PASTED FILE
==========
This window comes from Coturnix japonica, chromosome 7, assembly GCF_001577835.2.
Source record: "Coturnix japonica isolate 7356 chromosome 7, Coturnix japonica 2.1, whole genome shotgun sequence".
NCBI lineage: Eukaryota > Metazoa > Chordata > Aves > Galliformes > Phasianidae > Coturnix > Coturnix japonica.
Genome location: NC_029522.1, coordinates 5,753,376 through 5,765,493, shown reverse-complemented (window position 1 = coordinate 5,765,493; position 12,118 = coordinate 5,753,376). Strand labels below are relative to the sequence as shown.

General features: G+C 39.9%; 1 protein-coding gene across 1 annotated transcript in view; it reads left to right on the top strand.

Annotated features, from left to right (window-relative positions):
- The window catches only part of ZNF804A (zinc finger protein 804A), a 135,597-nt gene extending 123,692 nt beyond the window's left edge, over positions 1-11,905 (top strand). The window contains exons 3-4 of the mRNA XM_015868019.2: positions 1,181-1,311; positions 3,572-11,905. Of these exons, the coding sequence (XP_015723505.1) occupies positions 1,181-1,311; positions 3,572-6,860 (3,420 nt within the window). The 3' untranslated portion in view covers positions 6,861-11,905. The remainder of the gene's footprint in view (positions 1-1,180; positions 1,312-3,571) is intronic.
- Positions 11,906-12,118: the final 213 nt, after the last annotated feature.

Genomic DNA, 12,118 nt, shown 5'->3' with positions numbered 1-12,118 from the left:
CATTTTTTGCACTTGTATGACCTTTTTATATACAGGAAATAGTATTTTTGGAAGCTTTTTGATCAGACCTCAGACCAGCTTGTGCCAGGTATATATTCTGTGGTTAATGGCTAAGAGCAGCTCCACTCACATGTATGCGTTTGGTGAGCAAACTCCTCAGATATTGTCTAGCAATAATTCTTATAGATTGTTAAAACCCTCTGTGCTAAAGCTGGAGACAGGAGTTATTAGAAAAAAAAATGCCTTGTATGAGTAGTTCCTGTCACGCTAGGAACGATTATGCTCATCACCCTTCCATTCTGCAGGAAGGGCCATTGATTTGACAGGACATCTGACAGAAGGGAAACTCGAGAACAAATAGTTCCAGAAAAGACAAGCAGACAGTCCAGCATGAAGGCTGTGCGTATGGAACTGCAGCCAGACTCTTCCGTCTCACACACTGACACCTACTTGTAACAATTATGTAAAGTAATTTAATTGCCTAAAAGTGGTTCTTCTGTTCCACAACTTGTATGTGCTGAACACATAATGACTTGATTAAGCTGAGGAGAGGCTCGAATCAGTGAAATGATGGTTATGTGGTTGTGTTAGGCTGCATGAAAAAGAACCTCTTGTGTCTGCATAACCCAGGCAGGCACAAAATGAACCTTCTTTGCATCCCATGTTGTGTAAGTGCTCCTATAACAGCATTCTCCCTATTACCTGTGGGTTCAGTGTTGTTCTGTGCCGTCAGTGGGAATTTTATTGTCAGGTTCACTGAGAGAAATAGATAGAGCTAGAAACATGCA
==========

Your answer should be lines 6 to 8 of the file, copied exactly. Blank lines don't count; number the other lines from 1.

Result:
Annotated features, from left to right (window-relative positions):
- The window catches only part of ZNF804A (zinc finger protein 804A), a 135,597-nt gene extending 123,692 nt beyond the window's left edge, over positions 1-11,905 (top strand). The window contains exons 3-4 of the mRNA XM_015868019.2: positions 1,181-1,311; positions 3,572-11,905. Of these exons, the coding sequence (XP_015723505.1) occupies positions 1,181-1,311; positions 3,572-6,860 (3,420 nt within the window). The 3' untranslated portion in view covers positions 6,861-11,905. The remainder of the gene's footprint in view (positions 1-1,180; positions 1,312-3,571) is intronic.
- Positions 11,906-12,118: the final 213 nt, after the last annotated feature.